The on-screen keyboard is terrible, in my opinion. Individual keys are tiny, and the auto-correction software isn't that great. I found myself pressing all over the place, and after a week of use, "hi, how are you?" becomes "hi, gig aw you?" when I try to type on it. That being said, the physical QWERTY is very good. Offering four rows, the layout is very good. The keyboard is shifted to the left due to a D-pad located to the right of the keyboard, but unlike the DROID, the Fathom is short enough that it doesn't pose an issue,
The Fathom offers a 3.0-megapixel camera, which as you would expect, isn't the greatest. Images are relatively blurry (despite the autofocus), and colors are slightly washed out. Editing options include image size, scene mode (auto, portrait, landscape, sports, night), color effect (sepia, mono, negative, solarize), white balance (auto, incandescent, sunny, fluorescent, cloudy), self-timer (3-10 seconds), shot mode (normal, continuous, panorama), ISO (100, 200, 400, 800), image quality (super fine, fine, normal), and shutter sounds (five, including the option to turn it off). Video recording is decent for a quick video on the run.
I worked with the Fathom in the Charlotte metropolitan area, and call quality was very good throughout my testing. Callers were able to hear me well, and they reported a static-free experience. I had the occasional cut out on my end, but nothing major. When visiting a known Verizon Wireless trouble spot in Northeast Charlotte, I noticed a bit of static and an increase in audio dropouts, but I was able to maintain the call. Like other Windows Mobile devices, the Fathom often displayed zero "bars" despite coverage being When testing the speakerphone in a noisy department store, I was able to hear my callers without issue. Though they said that they could hear the background noise, we were able to carry on a conversation. I successfully paired my Plantronics Voyager Pro Bluetooth headset to the device without a problem, and callers were pleased with the audio quality. The Fathom is a Verizon Wireless "world phone," so it comes equipped with a SIM card slot for overseas use. Pricing varies depending on the country, but you can use the included Verizon SIM card and keep your number while traveling.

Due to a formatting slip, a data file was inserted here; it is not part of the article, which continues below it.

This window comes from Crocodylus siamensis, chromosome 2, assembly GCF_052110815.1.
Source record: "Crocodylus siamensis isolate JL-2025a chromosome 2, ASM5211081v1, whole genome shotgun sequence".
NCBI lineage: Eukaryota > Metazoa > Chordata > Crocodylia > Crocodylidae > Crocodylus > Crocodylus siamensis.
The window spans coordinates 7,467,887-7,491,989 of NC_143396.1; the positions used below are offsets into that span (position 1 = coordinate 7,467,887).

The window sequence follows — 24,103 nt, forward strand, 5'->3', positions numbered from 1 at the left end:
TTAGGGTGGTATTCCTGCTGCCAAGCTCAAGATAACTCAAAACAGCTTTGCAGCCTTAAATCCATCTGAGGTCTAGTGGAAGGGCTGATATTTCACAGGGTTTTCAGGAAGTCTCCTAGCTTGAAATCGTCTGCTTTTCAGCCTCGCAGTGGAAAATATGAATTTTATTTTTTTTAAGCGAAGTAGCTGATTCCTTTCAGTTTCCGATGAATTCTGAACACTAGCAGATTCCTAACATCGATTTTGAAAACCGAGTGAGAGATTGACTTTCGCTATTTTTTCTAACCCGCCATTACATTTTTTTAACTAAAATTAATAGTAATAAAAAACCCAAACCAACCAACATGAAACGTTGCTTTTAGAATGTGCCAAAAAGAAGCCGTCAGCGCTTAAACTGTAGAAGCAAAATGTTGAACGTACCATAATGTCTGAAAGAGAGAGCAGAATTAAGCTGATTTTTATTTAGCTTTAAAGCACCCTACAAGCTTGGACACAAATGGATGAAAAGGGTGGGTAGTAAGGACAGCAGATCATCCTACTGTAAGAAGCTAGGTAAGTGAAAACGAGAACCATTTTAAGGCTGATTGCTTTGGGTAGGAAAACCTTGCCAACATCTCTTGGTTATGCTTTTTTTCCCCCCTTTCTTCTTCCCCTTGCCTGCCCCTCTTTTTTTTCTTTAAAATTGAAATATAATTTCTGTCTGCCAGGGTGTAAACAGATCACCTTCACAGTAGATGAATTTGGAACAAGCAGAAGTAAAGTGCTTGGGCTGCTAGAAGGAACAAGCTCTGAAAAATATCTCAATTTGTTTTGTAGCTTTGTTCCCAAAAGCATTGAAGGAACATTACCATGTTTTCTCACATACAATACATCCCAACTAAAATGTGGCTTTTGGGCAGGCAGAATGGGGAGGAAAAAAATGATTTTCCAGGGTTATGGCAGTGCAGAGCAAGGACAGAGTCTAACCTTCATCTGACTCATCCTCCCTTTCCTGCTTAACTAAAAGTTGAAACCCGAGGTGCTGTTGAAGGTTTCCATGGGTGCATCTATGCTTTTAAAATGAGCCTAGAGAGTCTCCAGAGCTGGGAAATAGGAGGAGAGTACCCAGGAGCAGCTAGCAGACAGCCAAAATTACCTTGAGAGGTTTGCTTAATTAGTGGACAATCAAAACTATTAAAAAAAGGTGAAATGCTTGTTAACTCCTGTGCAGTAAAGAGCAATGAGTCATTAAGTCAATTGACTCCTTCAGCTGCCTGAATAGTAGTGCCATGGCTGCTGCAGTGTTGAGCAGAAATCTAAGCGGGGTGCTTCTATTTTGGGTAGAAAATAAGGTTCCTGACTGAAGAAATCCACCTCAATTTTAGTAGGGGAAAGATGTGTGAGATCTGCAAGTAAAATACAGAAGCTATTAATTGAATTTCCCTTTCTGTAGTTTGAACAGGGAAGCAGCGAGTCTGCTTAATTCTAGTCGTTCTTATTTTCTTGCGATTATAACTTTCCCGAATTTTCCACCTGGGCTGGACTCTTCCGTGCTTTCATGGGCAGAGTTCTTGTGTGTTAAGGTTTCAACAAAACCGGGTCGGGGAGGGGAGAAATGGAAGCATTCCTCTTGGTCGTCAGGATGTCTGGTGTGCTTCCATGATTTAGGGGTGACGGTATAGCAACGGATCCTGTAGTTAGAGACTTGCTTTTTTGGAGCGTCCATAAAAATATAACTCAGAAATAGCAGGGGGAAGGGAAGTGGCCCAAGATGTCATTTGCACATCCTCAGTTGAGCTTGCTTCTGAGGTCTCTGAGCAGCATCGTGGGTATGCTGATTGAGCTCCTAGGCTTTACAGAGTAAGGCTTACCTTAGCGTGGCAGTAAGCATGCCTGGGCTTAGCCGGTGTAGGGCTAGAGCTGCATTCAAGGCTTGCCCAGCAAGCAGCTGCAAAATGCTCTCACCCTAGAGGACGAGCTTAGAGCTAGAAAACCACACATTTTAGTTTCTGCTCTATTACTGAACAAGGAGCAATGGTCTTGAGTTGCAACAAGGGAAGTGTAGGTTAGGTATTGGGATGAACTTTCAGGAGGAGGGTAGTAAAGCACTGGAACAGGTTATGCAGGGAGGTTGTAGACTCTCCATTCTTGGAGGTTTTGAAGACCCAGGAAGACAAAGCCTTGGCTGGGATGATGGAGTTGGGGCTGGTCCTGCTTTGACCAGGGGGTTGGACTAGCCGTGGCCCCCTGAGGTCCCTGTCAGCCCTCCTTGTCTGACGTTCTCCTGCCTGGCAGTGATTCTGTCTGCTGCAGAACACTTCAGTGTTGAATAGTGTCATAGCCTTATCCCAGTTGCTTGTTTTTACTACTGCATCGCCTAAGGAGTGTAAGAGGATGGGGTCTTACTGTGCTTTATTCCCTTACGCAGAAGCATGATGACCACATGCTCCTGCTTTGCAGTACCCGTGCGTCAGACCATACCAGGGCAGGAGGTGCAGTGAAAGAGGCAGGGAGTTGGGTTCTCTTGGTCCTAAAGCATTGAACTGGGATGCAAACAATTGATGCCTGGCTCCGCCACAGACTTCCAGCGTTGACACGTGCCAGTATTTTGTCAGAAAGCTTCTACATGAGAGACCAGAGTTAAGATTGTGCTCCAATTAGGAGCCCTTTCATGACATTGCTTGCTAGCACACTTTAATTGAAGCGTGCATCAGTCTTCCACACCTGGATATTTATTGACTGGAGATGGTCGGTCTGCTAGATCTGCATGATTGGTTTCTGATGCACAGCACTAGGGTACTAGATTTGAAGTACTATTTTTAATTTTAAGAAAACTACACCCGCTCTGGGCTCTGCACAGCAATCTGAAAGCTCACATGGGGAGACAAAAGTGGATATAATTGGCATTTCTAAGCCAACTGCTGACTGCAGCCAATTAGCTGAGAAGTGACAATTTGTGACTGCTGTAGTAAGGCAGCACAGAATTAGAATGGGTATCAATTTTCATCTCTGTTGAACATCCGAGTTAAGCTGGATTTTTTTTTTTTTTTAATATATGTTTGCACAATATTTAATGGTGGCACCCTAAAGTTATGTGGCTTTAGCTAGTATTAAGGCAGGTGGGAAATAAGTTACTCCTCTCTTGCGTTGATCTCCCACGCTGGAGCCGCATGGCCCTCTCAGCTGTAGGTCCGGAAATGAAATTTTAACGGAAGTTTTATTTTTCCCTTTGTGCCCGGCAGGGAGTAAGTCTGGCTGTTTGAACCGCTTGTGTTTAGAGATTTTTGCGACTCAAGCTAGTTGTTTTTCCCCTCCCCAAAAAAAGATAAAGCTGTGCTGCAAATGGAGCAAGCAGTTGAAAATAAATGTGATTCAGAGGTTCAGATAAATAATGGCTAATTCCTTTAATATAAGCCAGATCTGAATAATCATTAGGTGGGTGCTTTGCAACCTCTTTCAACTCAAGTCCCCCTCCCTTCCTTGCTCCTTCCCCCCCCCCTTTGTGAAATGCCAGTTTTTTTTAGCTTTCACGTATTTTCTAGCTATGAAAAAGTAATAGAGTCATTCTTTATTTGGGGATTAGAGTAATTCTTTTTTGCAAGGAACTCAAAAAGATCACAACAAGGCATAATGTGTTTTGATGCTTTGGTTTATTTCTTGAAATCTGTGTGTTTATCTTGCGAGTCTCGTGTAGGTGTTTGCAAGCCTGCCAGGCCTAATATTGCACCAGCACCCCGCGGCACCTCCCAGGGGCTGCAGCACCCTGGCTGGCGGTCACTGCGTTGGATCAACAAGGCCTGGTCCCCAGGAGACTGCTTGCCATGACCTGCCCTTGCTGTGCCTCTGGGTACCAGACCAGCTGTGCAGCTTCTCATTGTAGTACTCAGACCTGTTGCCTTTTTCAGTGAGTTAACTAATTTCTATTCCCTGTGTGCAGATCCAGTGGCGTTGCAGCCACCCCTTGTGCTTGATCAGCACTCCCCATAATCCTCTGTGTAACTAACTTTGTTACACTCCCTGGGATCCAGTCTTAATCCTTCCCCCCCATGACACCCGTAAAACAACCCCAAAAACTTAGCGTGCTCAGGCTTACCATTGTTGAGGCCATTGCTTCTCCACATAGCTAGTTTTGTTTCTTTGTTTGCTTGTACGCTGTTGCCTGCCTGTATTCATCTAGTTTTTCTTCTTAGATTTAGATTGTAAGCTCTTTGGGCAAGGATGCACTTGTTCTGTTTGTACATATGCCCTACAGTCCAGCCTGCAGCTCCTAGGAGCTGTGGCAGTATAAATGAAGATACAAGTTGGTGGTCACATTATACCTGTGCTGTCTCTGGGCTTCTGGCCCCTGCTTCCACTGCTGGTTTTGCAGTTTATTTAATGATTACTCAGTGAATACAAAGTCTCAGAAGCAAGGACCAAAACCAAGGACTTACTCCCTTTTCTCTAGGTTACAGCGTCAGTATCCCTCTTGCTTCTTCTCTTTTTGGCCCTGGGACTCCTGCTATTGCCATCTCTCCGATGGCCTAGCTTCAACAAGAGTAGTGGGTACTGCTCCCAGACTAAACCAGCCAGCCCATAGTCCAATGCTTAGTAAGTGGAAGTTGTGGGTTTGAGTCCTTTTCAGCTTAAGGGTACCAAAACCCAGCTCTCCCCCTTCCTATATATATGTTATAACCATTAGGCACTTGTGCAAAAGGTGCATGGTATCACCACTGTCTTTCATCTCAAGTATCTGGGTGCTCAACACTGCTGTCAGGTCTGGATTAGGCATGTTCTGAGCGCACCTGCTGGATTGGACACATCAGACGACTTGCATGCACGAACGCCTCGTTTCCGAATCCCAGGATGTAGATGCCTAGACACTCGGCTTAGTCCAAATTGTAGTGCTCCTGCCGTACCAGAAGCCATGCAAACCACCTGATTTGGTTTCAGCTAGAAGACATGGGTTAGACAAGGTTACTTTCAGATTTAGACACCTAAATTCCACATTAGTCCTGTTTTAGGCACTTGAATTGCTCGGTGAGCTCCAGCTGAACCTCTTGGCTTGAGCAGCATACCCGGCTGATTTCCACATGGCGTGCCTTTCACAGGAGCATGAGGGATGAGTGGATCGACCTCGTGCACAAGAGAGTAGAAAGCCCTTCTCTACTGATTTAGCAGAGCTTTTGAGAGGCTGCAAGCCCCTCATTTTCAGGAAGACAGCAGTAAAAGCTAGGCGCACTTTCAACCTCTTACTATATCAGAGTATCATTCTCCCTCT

With a 1500 mAh battery, estimated talk time is about 7 hours, and estimated standby time is just under 20 days. With moderate use including calling, text messaging, browsing the internet, and use of several pre-installed applications, I was able to make it to the end of one full day before the unit needed to be charged. It's slightly better than other smartphones on the market, but if you're a power user, I would recommend a microUSB car charger or a spare battery.
The Fathom is an EVDO Rev. A device, so expect to see decent speeds when browsing the web and using data-centric applications. CNN's mobile website loaded in about 10 seconds, and the full PhoneDog homepage loaded in about 23 seconds. Data-heavy apps like Marketplace, VZ Navigator, and Mobile E-Mail worked well. Should you be outside of a 3G coverage area (which is hard, given Verizon's solid 3G map), the device offers 802.11n Wi-Fi connectivity as well.
Though I think Windows Mobile is a bit antiquated when looking at webOS, iPhone OS, and Android, the LG Fathom is a decent mid-range smartphone that should make a lot of people happy. It has a great QWERTY keyboard, world roaming capabilities thanks to a SIM card slot under the battery, and decent battery life.